But short answer is no, you cannot exclude any space to get the credit.

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Kathryn West LEED AP BD+C, O+M, Green Globes Professional, Guiding Principles Compliance Professional, JLL Dec 12 2014 Guest 5766 Thumbs Up

Maybe use this and build a custom ensemble with very high CLO ( thick jacket, long johns, etc.) http://smap.cbe.berkeley.edu/comforttool

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Kathryn West LEED AP BD+C, O+M, Green Globes Professional, Guiding Principles Compliance Professional, JLL Dec 12 2014 Guest 5766 Thumbs Up

I think with high CLO and high MET you can be comfortable even in cold areas. This tool might help make the case to the LEED reviewers but it only goes down to dry bulb temperatures of 10 degrees C/ 50 degrees F. http://smap.cbe.berkeley.edu/comforttool A mechanical engineer can probably get more into the logic behind all that. Definitely provide a written explanation of your strategy with your preliminary LEED design submittal. We've had to provide a lot of back up data on our projects with Natatoriums because of the unique space conditions.

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Mike Oliva
Nov 24 2014
LEEDuser Member
86 Thumbs Up

Floor Diffusers

I'm looking for clarification on how to handle air speed for floor diffusersIn an HVAC context, diffusers disperse heating, cooling, or ventilation air as it enters a room, ideally preventing uncomfortable direct currents and in many cases, reducing energy costs and improving indoor air quality (IAQ). In light fixtures, diffusers filter and disperse light. at the perimeter of a large lobby space. At these locations the air speed will be high but the majority of the lobby space and where most occupants are will be low velocity. Should the air velocity be based more on this area w/ most traffic/occupants rather than at the perimeter?

Also, there are large amounts of glazing and not sure if calculation of mean radiant temperature is typically required in such cases?

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Scott Bowman LEED Fellow, Integrated Design + Energy Advisors, LLC Nov 27 2014 LEEDuser Expert 8077 Thumbs Up

In lobbies it is often quite difficult to specify where people will be. I would position them in the most typical positions for the evaluation. This will then allow you to determine the velocity of the air where they are.

Radiant mean temperature is absolutely required, which is why you have most likely positioned the diffusersIn an HVAC context, diffusers disperse heating, cooling, or ventilation air as it enters a room, ideally preventing uncomfortable direct currents and in many cases, reducing energy costs and improving indoor air quality (IAQ). In light fixtures, diffusers filter and disperse light. to be at the perimeter. So, you will have to evaluate that issue, and air is often difficult to provide this comfort. We have seen radiant floors used in heating climates to great affect in these kinds of spaces where more conventional radiation would not be allowed for aesthetic reasons. While I have not gotten to do this myself, I think the same floor tubing could be used to provide a cool slab in summer too, but you have to be very careful to control the temperature to stay above the dew point of the air. I have heard of this working in coordination with the air quite well, just not on a project that I have been directly involved with.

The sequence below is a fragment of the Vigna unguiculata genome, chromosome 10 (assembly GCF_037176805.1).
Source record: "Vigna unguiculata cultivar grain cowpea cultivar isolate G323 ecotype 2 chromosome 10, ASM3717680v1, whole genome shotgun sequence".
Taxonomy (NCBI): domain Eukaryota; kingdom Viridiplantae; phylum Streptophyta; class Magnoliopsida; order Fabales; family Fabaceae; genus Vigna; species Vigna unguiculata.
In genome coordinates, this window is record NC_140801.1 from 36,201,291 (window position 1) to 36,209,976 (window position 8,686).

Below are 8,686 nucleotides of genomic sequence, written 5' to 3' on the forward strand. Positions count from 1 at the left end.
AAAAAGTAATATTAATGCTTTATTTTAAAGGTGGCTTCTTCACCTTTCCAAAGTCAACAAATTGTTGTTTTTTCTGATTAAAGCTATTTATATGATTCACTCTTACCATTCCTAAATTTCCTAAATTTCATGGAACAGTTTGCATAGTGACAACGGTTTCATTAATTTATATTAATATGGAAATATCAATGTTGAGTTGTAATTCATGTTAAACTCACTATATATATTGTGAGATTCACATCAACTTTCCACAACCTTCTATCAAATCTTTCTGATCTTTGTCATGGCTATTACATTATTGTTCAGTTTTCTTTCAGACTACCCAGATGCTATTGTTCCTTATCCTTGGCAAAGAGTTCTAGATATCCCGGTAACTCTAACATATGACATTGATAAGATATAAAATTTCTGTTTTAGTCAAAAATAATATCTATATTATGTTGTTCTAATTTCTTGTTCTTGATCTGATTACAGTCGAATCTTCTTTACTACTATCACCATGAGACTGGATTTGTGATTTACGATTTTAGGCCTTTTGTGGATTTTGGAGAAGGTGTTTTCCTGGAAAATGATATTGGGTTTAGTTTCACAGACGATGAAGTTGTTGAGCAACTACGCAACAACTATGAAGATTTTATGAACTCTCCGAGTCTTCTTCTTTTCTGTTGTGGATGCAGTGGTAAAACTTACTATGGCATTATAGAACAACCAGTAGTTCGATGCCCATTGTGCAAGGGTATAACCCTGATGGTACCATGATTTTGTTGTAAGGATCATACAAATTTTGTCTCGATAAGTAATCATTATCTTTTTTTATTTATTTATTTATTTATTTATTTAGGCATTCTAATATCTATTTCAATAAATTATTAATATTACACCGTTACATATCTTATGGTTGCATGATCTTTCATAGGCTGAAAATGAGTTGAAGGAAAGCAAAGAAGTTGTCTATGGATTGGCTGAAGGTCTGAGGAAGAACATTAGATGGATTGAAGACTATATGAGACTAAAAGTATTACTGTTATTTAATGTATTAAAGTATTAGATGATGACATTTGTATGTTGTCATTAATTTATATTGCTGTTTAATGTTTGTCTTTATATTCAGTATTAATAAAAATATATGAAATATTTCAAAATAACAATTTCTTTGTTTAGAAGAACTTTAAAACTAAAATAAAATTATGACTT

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André Harms Ecolution Consulting
Oct 24 2014
LEEDuser Member
108 Thumbs Up

Ice-cream factory with sub-zero working conditions

Project Location: South Africa

Good day,

The project I'm working on is an ice-cream factory which will have staff working for short spells (but more than 15min) in spaces cooled to down to -40C. This is obviously outside the range of ASHRAE 55-2004 but I would like to know if it is still possible to get compliance if local regulations regarding workspace environments are met?

The project is in South Africa and there is a local regulation called the "Environmental regulation for workplaces" which is enforced by the Department of Labour. It specifies the amount of time that staff may work in sub-zero temperatures and the type of protective clothing that must be worn.

Do you know if this credit is achievable?
If so, how should it be done?

Many thanks for any advice you can offer.

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Scott Bowman LEED Fellow, Integrated Design + Energy Advisors, LLC Oct 25 2014 LEEDuser Expert 8077 Thumbs Up

Interesting question. This would definitely deserve a conference call with the reviewer team even before you submit. I know of cases where there are situations that ASHRAE 55 does not apply, and GBCI has accepted alternative ways or practices to show compliance. Your logic seems good, but having that conference call would be the best way to move forward.

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Cam Fitzgerald Energy Engineer, 7group Oct 27 2014 Guest 592 Thumbs Up